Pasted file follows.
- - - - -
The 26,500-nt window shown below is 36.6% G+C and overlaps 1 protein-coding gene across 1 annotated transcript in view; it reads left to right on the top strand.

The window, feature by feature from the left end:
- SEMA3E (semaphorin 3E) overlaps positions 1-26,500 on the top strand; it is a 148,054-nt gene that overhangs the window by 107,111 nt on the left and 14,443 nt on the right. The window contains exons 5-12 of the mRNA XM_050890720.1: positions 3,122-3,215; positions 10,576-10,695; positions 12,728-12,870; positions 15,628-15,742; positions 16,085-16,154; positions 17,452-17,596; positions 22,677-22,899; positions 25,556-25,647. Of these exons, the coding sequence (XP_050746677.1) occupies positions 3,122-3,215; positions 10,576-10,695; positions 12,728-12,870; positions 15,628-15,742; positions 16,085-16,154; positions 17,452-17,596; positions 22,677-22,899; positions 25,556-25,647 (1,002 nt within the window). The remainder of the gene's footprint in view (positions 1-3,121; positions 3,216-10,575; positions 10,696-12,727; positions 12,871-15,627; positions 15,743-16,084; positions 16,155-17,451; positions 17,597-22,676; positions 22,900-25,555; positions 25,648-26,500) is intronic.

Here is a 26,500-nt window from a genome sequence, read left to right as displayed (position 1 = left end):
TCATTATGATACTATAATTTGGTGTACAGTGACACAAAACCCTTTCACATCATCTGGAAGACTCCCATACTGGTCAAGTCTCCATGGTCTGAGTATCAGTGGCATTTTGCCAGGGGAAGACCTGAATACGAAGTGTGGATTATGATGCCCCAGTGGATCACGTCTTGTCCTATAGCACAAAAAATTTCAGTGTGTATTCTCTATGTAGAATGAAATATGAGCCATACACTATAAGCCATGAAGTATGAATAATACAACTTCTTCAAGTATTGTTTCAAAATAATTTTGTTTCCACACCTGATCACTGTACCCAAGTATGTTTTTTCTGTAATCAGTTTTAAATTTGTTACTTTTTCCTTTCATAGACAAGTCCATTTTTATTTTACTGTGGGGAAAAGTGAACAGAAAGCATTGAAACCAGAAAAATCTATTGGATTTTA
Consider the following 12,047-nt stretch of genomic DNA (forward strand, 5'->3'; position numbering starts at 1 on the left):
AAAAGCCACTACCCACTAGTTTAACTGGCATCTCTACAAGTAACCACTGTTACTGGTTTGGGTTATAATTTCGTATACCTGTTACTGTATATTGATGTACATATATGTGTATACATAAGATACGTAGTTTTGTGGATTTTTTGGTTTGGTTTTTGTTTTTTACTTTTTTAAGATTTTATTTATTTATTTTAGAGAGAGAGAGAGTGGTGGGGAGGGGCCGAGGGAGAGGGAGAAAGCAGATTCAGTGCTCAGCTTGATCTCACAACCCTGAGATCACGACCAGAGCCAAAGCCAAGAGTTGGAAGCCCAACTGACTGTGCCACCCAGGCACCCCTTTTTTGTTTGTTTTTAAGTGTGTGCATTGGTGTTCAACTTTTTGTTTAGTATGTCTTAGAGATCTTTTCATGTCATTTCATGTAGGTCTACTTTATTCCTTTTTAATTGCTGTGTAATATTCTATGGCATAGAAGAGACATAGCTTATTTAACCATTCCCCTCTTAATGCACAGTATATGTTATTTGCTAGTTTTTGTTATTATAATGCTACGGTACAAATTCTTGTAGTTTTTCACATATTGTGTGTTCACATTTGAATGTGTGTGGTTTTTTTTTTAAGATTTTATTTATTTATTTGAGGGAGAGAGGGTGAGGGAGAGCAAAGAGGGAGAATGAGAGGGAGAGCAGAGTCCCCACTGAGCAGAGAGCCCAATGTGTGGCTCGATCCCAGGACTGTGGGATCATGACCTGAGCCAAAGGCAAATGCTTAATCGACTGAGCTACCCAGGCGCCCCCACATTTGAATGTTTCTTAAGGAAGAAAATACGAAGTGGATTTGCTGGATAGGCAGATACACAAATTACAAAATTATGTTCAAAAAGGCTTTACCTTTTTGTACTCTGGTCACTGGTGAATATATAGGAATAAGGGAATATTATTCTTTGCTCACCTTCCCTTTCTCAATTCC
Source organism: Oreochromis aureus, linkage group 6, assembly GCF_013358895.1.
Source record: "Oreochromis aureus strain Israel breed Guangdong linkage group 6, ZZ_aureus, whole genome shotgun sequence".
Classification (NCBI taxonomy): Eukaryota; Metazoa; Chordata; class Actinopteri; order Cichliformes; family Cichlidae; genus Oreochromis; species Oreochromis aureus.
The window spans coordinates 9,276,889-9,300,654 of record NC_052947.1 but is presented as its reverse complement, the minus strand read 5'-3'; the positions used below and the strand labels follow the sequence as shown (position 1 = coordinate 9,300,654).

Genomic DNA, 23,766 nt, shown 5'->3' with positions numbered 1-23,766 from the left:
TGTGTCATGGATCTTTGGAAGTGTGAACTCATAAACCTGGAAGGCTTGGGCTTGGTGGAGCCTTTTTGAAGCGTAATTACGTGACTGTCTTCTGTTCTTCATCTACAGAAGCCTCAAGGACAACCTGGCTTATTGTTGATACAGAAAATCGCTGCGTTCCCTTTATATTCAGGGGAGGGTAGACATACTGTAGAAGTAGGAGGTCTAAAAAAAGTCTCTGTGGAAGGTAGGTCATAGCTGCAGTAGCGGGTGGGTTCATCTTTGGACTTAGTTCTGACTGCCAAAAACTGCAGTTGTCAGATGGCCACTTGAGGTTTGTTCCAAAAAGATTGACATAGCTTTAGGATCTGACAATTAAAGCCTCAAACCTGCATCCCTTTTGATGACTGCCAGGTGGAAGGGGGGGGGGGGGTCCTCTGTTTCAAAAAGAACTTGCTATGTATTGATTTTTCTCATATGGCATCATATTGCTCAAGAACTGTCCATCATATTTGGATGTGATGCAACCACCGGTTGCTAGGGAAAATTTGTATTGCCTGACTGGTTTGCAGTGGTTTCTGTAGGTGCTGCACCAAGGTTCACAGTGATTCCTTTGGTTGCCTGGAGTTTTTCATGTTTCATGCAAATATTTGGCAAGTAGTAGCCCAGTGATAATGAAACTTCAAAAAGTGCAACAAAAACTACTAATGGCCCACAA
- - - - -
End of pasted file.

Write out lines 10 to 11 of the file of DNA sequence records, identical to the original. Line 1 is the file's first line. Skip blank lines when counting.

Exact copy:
Classification (NCBI taxonomy): Eukaryota; Metazoa; Chordata; class Actinopteri; order Cichliformes; family Cichlidae; genus Oreochromis; species Oreochromis aureus.
The window spans coordinates 9,276,889-9,300,654 of record NC_052947.1 but is presented as its reverse complement, the minus strand read 5'-3'; the positions used below and the strand labels follow the sequence as shown (position 1 = coordinate 9,300,654).